To most of the Anglophone world, the name Manuel evokes the harried Spanish waiter who had the misfortune to work at Fawlty Towers. But before John Cleese created Basil Fawlty, Manuel must have been a bit exotic, a name with a hint of the Latin Lover about it. How else to explain an act called “Manuel and the Music of the Mountains”? This Manuel was an extraordinarily successful band leader and orchestral arranger from the 1950s on.
It is no surprise to learn that Manuel was actually a Yorkshire lad, born in Todmorden, a small town near Manchester. His real name? Geoff Love. And no, “Geoff and the Tunes of Todmorden” doesn’t have much of a ring to it. But here’s the thing: Geoff Love’s story was more interesting than “Manuel’s” could ever be.
He was born in 1917, the child of a black American father and his English wife. Think about that for a moment. Imagine growing up in Yorkshire as a mixed-race child in the 1920s. Love left school at the age of 15, and worked as a mechanic – but he also played trombone, well enough that he become a professional musician, working the dance-hall circuit. After serving in the war, he studied orchestration and became a successful arranger working for major record labels. He arranged major works for Frankie Vaughn and Shirley Bassey, not to mention Laurie London’s version of “He’s Got the Whole World in His Hands”, which topped the US charts in 1957.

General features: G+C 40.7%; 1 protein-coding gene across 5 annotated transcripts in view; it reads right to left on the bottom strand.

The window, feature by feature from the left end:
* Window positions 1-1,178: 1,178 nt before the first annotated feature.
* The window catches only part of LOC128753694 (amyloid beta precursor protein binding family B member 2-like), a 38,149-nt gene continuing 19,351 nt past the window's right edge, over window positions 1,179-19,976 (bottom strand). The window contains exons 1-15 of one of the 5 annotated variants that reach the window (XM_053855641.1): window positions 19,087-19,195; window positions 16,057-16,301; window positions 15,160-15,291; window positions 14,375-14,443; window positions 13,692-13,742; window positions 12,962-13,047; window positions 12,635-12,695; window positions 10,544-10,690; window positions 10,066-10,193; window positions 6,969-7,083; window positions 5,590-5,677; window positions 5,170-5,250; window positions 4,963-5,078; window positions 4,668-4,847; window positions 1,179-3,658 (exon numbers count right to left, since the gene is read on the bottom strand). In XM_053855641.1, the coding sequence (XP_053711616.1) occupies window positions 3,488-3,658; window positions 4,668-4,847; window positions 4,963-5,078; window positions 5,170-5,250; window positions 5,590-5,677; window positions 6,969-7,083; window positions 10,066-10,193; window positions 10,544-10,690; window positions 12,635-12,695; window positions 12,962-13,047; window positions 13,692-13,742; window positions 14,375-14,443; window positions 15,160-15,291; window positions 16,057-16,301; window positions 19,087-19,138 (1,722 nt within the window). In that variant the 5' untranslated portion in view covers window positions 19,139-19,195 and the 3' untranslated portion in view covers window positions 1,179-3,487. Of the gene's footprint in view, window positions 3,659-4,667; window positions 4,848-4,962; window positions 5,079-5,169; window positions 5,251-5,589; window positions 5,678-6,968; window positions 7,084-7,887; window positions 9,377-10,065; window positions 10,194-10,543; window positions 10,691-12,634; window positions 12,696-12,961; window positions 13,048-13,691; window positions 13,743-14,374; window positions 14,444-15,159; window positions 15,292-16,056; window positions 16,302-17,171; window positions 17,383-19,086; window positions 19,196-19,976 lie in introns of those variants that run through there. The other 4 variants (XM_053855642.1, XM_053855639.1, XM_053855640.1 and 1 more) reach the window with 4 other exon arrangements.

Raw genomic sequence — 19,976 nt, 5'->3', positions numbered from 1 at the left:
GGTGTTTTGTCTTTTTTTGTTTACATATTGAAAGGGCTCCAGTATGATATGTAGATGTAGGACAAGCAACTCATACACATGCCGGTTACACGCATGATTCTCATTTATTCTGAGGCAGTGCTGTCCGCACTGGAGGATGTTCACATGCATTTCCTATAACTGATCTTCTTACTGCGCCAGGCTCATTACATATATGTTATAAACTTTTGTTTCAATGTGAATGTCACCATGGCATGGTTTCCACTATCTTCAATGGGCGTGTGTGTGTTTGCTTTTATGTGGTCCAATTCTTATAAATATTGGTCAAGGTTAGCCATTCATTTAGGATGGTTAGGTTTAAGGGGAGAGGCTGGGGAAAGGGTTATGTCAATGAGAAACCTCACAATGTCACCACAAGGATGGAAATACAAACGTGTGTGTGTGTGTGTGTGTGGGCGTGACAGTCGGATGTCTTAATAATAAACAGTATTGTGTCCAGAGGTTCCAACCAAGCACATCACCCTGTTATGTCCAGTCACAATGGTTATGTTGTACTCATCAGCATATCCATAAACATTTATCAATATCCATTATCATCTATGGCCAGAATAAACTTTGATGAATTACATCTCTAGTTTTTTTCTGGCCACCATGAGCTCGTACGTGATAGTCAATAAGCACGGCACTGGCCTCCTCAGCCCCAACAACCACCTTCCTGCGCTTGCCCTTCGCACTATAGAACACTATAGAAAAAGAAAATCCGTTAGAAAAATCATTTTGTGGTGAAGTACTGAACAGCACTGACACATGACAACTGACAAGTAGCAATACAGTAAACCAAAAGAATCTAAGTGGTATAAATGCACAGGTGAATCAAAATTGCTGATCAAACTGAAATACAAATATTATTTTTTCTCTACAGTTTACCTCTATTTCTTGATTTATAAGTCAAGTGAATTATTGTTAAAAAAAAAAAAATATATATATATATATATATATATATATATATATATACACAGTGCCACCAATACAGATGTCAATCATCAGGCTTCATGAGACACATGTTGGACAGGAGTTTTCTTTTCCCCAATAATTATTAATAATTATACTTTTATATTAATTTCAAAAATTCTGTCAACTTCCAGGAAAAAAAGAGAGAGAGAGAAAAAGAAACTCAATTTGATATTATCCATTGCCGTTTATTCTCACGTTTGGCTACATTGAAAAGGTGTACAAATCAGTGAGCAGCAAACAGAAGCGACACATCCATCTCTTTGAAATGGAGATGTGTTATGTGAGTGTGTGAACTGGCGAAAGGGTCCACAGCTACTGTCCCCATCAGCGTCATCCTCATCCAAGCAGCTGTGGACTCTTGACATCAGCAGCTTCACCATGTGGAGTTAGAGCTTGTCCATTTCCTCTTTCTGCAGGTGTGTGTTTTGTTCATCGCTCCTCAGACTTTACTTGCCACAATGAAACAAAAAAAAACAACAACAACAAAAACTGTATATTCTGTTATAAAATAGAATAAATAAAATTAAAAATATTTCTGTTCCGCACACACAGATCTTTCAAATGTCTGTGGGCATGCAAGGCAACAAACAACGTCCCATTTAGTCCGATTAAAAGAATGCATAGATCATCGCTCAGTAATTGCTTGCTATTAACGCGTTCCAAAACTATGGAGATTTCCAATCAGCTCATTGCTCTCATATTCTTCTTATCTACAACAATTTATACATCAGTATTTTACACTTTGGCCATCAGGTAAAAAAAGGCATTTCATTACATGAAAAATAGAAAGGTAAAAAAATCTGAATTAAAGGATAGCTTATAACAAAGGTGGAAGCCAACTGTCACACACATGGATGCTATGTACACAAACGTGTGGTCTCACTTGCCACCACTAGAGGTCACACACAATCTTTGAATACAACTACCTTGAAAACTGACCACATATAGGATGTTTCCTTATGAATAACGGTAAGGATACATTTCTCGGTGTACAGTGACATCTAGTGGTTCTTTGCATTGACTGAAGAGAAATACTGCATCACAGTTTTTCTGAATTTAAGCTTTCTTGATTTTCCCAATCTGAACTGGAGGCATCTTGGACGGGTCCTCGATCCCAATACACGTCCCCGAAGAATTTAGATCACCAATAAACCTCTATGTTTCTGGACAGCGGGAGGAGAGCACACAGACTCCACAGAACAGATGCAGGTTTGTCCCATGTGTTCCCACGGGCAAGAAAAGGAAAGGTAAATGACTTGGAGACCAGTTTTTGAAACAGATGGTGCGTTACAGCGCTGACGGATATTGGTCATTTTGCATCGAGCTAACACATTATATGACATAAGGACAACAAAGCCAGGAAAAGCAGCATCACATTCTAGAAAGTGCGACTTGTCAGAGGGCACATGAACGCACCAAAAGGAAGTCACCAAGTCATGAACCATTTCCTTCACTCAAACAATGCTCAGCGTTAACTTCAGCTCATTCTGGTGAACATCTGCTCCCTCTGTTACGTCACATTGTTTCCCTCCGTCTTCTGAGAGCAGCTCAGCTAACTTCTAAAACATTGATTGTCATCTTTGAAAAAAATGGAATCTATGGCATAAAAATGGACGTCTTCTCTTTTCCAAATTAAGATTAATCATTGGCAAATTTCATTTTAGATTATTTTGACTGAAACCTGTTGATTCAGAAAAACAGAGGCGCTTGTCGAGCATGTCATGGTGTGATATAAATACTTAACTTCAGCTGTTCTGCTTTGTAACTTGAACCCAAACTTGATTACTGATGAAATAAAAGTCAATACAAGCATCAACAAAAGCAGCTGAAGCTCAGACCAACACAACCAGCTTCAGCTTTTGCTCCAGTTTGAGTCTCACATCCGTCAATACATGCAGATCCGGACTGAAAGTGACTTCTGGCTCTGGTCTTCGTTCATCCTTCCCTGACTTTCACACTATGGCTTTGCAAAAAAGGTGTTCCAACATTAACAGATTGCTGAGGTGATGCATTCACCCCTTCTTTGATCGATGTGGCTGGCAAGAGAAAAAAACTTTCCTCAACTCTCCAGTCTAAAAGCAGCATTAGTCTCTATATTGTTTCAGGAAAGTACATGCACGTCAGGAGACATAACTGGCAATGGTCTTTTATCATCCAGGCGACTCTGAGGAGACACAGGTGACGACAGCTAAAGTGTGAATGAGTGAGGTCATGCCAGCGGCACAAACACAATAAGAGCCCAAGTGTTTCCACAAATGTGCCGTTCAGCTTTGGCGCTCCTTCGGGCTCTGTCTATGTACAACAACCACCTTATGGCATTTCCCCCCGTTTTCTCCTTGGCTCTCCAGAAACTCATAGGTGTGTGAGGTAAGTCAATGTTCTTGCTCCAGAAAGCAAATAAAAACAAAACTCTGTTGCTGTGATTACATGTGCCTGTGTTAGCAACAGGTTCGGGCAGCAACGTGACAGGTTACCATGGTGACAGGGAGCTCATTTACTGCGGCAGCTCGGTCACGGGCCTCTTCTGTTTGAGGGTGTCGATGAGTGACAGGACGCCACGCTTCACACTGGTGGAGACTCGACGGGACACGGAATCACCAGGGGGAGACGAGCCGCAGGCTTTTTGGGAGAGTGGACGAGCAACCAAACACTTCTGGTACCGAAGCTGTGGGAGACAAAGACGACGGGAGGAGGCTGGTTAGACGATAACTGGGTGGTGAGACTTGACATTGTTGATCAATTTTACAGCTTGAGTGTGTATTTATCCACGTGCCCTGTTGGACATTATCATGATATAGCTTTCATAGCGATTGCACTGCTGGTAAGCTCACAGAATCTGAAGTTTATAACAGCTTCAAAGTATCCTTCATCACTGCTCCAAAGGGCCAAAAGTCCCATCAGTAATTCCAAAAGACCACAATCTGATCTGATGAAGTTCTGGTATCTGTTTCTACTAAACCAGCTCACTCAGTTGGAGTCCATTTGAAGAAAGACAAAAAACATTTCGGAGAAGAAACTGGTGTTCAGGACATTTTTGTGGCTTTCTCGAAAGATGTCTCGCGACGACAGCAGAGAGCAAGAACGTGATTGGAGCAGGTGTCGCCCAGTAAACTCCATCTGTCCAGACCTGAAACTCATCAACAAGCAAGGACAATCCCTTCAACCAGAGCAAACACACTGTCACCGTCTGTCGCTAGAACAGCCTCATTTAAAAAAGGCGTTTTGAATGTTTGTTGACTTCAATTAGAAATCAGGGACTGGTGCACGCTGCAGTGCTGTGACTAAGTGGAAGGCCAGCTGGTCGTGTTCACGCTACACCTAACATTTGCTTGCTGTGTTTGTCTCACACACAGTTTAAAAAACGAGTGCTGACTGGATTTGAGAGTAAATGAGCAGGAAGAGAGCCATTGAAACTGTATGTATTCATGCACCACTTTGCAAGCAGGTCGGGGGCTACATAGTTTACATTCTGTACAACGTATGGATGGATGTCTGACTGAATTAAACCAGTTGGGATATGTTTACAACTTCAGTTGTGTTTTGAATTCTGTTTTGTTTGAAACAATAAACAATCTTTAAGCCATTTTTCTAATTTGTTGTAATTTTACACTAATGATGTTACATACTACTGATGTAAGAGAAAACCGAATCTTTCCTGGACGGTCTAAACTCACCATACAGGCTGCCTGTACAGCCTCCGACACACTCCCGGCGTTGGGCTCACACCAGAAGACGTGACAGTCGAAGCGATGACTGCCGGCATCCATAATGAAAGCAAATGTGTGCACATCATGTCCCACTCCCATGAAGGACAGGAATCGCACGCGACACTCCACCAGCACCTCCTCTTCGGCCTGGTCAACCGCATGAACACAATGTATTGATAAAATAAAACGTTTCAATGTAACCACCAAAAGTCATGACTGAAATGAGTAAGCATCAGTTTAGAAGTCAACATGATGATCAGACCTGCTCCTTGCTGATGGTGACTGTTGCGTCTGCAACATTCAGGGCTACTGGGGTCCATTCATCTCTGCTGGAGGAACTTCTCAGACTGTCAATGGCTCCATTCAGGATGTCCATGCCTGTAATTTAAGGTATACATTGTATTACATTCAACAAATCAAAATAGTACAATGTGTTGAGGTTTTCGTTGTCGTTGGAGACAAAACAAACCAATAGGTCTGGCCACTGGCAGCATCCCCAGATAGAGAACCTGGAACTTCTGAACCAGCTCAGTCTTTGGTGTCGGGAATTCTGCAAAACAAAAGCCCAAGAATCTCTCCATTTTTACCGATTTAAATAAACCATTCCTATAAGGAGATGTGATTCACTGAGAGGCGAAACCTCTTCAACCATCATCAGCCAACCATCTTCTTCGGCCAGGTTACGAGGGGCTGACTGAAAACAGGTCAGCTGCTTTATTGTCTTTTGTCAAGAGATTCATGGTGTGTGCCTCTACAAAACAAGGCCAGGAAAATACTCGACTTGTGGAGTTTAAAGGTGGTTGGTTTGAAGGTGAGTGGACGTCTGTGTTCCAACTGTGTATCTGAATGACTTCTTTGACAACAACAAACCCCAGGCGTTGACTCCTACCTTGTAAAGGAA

Again, remember that this is a black guy, and this is the 1950s.
So, Geoff Love’s success is an amazing story. Under the moniker of Manuel and the Music of the Mountains, he pumped out dozens of records. Many of them sold in the millions: he had one platinum and fifteen gold records.
Obviously, a lot of people loved what he did.
I have to admit it. I am not one of them. I have listened, with open ears, and it just not my cup of decaf cinnamon chai-latte. There is something about the way the string section often takes up the melody line, filling the aural space usually occupied by a singer, which grates. But that is only me, and millions of people think otherwise. Here is Manuel’s take on the Latin jazz standard “Perfidia”. Just listen.
- Artist: Manuel And The Music Of The Mountains,
- Album: Ecstasy
- Track: B1 Perfidia
- Format: 12”, 33⅓ rpm, vinyl, stereo
- Label: World Record Club
- Made in: Australia
- Catalogue: S/5246
- Year: 1972
Many of the records discussed on this blog, along with more than 1000 other titles, are for sale on Discogs.
2 replies on “A hint of Latin Lover”
What an amazing story… agree with the comments about the music too… a bit too schmaltzy for me…
Yes — and I chose the least schmaltzy track on the LP!